The Present and Future of Searching for Dark Matter with LUX and LZ
2017 February 06
2017 April 19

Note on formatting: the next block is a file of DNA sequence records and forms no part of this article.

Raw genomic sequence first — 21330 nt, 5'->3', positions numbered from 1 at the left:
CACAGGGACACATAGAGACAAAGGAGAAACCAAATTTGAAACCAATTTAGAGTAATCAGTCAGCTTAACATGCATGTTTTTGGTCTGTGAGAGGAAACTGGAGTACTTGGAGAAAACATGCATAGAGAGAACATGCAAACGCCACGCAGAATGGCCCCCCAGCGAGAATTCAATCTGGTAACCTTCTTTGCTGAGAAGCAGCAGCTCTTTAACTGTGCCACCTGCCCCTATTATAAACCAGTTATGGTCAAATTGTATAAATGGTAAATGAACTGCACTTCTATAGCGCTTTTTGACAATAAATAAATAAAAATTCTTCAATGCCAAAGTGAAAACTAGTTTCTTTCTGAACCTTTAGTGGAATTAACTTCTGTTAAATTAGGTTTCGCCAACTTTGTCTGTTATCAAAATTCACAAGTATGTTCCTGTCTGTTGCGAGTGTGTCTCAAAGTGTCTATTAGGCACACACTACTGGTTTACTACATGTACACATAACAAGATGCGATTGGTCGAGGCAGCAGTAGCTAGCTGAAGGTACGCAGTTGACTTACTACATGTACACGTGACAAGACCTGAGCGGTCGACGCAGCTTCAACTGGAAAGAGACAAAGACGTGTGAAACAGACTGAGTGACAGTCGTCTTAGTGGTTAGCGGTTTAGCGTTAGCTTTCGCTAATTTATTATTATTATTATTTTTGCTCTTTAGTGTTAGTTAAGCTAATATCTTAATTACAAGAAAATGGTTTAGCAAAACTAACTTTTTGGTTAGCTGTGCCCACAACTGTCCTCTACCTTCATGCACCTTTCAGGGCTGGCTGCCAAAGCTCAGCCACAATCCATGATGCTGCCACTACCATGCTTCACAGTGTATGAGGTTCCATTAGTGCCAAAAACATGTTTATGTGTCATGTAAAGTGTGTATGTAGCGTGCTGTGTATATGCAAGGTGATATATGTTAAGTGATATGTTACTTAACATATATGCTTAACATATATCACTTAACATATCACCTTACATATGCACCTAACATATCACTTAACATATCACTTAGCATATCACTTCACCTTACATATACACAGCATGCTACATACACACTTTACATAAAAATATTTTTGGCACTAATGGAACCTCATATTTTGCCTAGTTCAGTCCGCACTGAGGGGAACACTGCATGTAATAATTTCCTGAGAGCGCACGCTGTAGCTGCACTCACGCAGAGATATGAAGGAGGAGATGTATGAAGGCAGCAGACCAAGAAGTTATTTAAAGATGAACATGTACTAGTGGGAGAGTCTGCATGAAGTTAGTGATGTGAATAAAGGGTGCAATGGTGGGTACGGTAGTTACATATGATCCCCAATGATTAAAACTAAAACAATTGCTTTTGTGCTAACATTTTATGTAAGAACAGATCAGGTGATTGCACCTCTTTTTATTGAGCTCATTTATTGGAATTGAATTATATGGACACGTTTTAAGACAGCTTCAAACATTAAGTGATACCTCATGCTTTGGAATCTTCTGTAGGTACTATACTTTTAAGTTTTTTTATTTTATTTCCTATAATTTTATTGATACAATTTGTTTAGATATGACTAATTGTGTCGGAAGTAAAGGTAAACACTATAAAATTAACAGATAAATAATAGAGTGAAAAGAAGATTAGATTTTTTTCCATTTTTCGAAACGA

The LUX collaboration new results advance the search for dark matter candidate particles in the 4 GeV/c^2 and higher mass range, with a maximal spin-independent 90% C.L. limit of 2 x 10^-46 cm^2 at 50 GeV/c^2 for its 332 live-day run, following after 6 x 10^-46 cm^2 cross-section for 33 GeV/c^2 mass from the re-analysis of its initial 95 live-day WIMP search data from December 2015. LUX has performed multiple advanced in situ neutron and beta/gamma calibrations of light and charge yields down to 1.1 and 0.7 keV, respectively, in nuclear recoil energy and 1.3 and 0.2 keV in units of electron recoil energy, thereby bypassing the past practice of extrapolating yields from ex situ calibrations or simulation models alone. For this conference proceedings, consequences of the new calibrations for the limit on the interaction cross-sections for low-mass WIMPs will be highlighted. Previous claims of a WIMP signal, from other detectors, are now even more strongly disfavored, assuming isospin invariance and the standard WIMP halo model. Both spin-independent and spin-dependent limits will be discussed, including the recent completion of LUX's 332-live-day blind run. Lastly, we highlight the conceptual design and future plan for its 10-ton-scale, next-generation successor LZ, which plans on achieving less than 3 x 10^-48 cm^2 sensitivity for a WIMP of mass 40 GeV/c^2.